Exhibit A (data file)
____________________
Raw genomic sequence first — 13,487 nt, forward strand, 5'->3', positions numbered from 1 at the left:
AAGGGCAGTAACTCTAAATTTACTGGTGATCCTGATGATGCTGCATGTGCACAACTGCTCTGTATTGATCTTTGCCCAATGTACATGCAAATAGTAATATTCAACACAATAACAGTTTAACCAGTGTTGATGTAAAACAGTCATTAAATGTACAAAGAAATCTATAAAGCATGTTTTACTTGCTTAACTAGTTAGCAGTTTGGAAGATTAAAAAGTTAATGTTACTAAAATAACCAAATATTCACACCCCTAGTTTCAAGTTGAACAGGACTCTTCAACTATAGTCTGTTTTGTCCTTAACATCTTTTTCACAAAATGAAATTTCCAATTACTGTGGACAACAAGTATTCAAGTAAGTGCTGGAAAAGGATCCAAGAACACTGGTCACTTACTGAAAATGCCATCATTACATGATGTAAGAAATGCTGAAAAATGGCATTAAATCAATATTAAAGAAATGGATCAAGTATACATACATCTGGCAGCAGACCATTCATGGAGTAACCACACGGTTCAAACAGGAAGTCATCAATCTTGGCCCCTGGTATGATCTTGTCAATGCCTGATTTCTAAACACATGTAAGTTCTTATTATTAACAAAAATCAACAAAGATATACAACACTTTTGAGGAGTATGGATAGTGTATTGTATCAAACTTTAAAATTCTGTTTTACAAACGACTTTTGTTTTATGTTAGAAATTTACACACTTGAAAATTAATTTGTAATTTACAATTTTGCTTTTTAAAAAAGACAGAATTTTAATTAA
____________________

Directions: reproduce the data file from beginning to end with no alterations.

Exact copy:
Raw genomic sequence first — 13,487 nt, forward strand, 5'->3', positions numbered from 1 at the left:
AAGGGCAGTAACTCTAAATTTACTGGTGATCCTGATGATGCTGCATGTGCACAACTGCTCTGTATTGATCTTTGCCCAATGTACATGCAAATAGTAATATTCAACACAATAACAGTTTAACCAGTGTTGATGTAAAACAGTCATTAAATGTACAAAGAAATCTATAAAGCATGTTTTACTTGCTTAACTAGTTAGCAGTTTGGAAGATTAAAAAGTTAATGTTACTAAAATAACCAAATATTCACACCCCTAGTTTCAAGTTGAACAGGACTCTTCAACTATAGTCTGTTTTGTCCTTAACATCTTTTTCACAAAATGAAATTTCCAATTACTGTGGACAACAAGTATTCAAGTAAGTGCTGGAAAAGGATCCAAGAACACTGGTCACTTACTGAAAATGCCATCATTACATGATGTAAGAAATGCTGAAAAATGGCATTAAATCAATATTAAAGAAATGGATCAAGTATACATACATCTGGCAGCAGACCATTCATGGAGTAACCACACGGTTCAAACAGGAAGTCATCAATCTTGGCCCCTGGTATGATCTTGTCAATGCCTGATTTCTAAACACATGTAAGTTCTTATTATTAACAAAAATCAACAAAGATATACAACACTTTTGAGGAGTATGGATAGTGTATTGTATCAAACTTTAAAATTCTGTTTTACAAACGACTTTTGTTTTATGTTAGAAATTTACACACTTGAAAATTAATTTGTAATTTACAATTTTGCTTTTTAAAAAAGACAGAATTTTAATTAA